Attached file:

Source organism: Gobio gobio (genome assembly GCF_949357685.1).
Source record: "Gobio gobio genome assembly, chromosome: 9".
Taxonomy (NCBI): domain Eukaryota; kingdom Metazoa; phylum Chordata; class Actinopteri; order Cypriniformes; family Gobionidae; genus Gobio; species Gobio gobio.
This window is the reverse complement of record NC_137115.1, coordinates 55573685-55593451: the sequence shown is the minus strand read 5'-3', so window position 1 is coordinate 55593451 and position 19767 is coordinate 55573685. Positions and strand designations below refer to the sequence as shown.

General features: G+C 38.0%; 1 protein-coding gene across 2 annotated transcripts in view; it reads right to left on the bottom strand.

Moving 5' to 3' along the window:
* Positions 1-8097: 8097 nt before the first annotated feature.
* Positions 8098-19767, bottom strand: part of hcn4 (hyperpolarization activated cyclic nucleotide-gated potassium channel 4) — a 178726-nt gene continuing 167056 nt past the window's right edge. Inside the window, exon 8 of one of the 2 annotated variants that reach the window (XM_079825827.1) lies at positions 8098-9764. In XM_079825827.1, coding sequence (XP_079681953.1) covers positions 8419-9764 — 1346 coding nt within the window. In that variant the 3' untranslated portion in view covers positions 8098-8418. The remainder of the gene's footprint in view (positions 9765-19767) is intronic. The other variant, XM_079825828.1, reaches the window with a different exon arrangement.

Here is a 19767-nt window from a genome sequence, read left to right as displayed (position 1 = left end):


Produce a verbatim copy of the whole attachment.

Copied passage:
Source organism: Gobio gobio (genome assembly GCF_949357685.1).
Source record: "Gobio gobio genome assembly, chromosome: 9".
Taxonomy (NCBI): domain Eukaryota; kingdom Metazoa; phylum Chordata; class Actinopteri; order Cypriniformes; family Gobionidae; genus Gobio; species Gobio gobio.
This window is the reverse complement of record NC_137115.1, coordinates 55573685-55593451: the sequence shown is the minus strand read 5'-3', so window position 1 is coordinate 55593451 and position 19767 is coordinate 55573685. Positions and strand designations below refer to the sequence as shown.

General features: G+C 38.0%; 1 protein-coding gene across 2 annotated transcripts in view; it reads right to left on the bottom strand.

Moving 5' to 3' along the window:
* Positions 1-8097: 8097 nt before the first annotated feature.
* Positions 8098-19767, bottom strand: part of hcn4 (hyperpolarization activated cyclic nucleotide-gated potassium channel 4) — a 178726-nt gene continuing 167056 nt past the window's right edge. Inside the window, exon 8 of one of the 2 annotated variants that reach the window (XM_079825827.1) lies at positions 8098-9764. In XM_079825827.1, coding sequence (XP_079681953.1) covers positions 8419-9764 — 1346 coding nt within the window. In that variant the 3' untranslated portion in view covers positions 8098-8418. The remainder of the gene's footprint in view (positions 9765-19767) is intronic. The other variant, XM_079825828.1, reaches the window with a different exon arrangement.

Here is a 19767-nt window from a genome sequence, read left to right as displayed (position 1 = left end):